© NEUE VISIONEN Filmverleih GmbH

Sieben Mulden und eine Leiche
Switzerland 2007

Opening 17 Apr 2008

Directed by: Thomas Haemmerli
Writing credits: Thomas Haemmerli

Have you ever stood in a room full of stuff, not knowing where to begin? It can be psychologically depressing, especially if you have to clean out the house of a deceased relative. This documentary describes two brothers who are notified by the police that their mother has died and they are responsible for the clean up. The local police department hands over the keys and the film really takes off. They must hire someone special to remove the remains of the body. What did that mean exactly? As they enter the flat, they are confronted with an overwhelming smell. They find that, although the actual body has been removed, there is still bio-sewage attached to the floor since she had lain there quite a long time before being found. At this moment it is clear that her sons did not have a close relationship to their mother but through this process will get to know her better. The house is full to the brim and in such disorder that it is incredibly disturbing, not to mention the starving cats.

The word “stress” takes on new meaning as they interview several companies to remove the remains and deodorize the apartment. It was extremely difficult, but they finally found a professional and when they asked, “How many times have you done this?” the man’s reply: “It’s my first.” The process of cleaning the house took one solid month, day and night. The title is appropriate since they fill seven giant containers. The documentary is done with a black sense of humor while revealing the life that this woman had led. The two brothers were not close to her but through all the documents, photos and films learn more about her than when she was alive. They also learn about their father, their social life, the bitter divorce, their grandmother and her life during the war. The film was done in an art form, which helped them through a grieving process which forced them to look at their own history which must have been painful.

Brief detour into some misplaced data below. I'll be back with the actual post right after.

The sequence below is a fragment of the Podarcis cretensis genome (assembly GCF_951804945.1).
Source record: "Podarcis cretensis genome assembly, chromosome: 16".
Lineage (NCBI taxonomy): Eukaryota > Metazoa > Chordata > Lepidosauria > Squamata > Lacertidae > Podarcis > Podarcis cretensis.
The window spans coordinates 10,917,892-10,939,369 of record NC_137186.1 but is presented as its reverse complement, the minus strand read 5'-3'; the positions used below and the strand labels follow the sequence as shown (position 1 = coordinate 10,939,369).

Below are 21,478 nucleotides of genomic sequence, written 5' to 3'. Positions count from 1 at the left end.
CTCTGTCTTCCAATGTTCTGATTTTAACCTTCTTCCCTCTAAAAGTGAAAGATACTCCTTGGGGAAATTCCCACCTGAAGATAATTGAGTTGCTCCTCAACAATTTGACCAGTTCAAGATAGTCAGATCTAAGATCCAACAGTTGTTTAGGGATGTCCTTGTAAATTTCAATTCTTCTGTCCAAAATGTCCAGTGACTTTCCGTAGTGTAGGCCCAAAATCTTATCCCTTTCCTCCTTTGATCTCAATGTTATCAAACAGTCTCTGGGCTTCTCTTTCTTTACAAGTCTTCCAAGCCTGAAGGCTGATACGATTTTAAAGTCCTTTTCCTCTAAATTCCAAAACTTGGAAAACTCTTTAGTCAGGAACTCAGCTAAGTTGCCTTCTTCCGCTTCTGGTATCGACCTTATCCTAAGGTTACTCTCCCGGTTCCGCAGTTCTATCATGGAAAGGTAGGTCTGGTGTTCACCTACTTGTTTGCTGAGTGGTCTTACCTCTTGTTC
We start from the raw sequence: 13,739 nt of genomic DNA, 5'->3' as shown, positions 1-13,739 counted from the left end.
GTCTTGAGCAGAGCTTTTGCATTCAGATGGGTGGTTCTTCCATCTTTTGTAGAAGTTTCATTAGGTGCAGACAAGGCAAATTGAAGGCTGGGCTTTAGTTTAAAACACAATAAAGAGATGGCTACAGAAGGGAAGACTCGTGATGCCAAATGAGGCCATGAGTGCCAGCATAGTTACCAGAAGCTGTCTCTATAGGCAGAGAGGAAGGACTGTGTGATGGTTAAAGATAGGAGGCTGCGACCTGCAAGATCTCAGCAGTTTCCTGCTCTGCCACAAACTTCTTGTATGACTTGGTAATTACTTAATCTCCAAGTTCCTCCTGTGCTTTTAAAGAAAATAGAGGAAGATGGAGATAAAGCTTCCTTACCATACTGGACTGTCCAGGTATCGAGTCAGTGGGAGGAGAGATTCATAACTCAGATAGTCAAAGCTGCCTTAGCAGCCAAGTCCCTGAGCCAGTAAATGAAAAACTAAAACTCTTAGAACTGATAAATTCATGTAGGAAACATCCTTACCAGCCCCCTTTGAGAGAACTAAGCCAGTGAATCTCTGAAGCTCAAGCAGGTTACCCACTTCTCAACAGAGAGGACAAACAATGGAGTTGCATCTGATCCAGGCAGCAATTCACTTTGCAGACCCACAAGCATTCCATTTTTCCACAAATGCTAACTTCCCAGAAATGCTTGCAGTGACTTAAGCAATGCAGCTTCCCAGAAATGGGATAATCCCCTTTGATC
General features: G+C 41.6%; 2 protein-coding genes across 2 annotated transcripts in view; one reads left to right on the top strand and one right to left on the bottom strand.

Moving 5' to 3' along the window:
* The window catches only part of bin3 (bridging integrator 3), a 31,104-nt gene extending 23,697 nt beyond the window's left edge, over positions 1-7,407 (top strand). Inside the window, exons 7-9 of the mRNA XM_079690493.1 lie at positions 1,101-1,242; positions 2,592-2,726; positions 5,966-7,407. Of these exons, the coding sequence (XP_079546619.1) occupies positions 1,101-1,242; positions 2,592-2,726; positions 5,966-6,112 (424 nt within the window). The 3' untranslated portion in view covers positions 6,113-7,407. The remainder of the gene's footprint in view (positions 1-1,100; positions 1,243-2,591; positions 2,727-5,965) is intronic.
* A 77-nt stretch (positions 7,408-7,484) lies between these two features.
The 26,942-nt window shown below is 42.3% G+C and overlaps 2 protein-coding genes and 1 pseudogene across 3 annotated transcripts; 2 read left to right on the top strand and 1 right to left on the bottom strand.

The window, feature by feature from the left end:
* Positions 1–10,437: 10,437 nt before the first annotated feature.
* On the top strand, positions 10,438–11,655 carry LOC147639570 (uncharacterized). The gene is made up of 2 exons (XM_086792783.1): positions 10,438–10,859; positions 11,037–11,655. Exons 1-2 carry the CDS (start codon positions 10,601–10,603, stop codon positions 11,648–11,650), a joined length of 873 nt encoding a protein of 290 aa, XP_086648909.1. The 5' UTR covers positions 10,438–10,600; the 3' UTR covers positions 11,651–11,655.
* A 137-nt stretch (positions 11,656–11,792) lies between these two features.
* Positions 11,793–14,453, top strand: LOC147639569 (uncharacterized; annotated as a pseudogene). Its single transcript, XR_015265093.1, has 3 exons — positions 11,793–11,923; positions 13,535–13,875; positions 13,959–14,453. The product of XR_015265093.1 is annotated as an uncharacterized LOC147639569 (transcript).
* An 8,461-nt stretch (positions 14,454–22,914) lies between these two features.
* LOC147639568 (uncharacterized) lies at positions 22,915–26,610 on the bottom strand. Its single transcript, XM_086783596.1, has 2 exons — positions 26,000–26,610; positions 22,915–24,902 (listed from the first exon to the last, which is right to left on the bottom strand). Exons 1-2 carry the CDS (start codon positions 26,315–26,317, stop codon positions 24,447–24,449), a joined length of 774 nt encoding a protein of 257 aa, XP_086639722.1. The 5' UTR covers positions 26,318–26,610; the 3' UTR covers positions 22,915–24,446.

What actually struck me about this film was that it also reflects my own life. Although I am close to my parents, I see that they are collectors as well and wonder, as they age, will their collections get out of hand? Will I be faced with several large containers in front of the house? In this film the brothers determine that it is genetic, but I hope that isn’t the case because if it is, I have a lot of work cut out for me in the future. The film made such a strong impression, that, while visiting my parents, I decided to help clean out my mother’s bathroom and medicine cabinet and the kitchen and office of my father. Well see how long it stays that way. (Shelly Schoeneshoefer)

The theaters below show films in their original language; click on the links for showtimes and ticket information.
Interviews with the stars, general film articles, and reports on press conferences and film festivals.
Subscribe to the free KinoCritics monthly email newsletter here.